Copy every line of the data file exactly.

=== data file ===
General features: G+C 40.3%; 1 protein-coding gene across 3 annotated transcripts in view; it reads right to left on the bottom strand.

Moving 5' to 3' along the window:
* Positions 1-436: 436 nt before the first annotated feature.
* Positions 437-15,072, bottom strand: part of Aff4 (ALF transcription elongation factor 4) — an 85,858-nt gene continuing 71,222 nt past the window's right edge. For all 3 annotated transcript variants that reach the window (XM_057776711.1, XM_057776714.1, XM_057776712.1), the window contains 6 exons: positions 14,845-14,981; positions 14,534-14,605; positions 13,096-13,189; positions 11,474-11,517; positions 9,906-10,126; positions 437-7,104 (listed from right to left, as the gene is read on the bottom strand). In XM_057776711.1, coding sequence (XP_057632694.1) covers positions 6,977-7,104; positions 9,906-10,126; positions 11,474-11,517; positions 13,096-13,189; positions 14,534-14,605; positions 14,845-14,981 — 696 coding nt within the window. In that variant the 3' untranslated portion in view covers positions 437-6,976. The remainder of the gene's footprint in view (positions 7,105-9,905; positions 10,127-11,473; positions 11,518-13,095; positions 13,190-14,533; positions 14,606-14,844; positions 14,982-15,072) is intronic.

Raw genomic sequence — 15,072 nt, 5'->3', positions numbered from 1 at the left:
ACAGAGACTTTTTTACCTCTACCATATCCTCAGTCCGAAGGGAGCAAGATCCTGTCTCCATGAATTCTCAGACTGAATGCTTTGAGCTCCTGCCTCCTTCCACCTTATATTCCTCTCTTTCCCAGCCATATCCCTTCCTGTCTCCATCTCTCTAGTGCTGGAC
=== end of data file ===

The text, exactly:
General features: G+C 40.3%; 1 protein-coding gene across 3 annotated transcripts in view; it reads right to left on the bottom strand.

Moving 5' to 3' along the window:
* Positions 1-436: 436 nt before the first annotated feature.
* Positions 437-15,072, bottom strand: part of Aff4 (ALF transcription elongation factor 4) — an 85,858-nt gene continuing 71,222 nt past the window's right edge. For all 3 annotated transcript variants that reach the window (XM_057776711.1, XM_057776714.1, XM_057776712.1), the window contains 6 exons: positions 14,845-14,981; positions 14,534-14,605; positions 13,096-13,189; positions 11,474-11,517; positions 9,906-10,126; positions 437-7,104 (listed from right to left, as the gene is read on the bottom strand). In XM_057776711.1, coding sequence (XP_057632694.1) covers positions 6,977-7,104; positions 9,906-10,126; positions 11,474-11,517; positions 13,096-13,189; positions 14,534-14,605; positions 14,845-14,981 — 696 coding nt within the window. In that variant the 3' untranslated portion in view covers positions 437-6,976. The remainder of the gene's footprint in view (positions 7,105-9,905; positions 10,127-11,473; positions 11,518-13,095; positions 13,190-14,533; positions 14,606-14,844; positions 14,982-15,072) is intronic.

Raw genomic sequence — 15,072 nt, 5'->3', positions numbered from 1 at the left:
ACAGAGACTTTTTTACCTCTACCATATCCTCAGTCCGAAGGGAGCAAGATCCTGTCTCCATGAATTCTCAGACTGAATGCTTTGAGCTCCTGCCTCCTTCCACCTTATATTCCTCTCTTTCCCAGCCATATCCCTTCCTGTCTCCATCTCTCTAGTGCTGGAC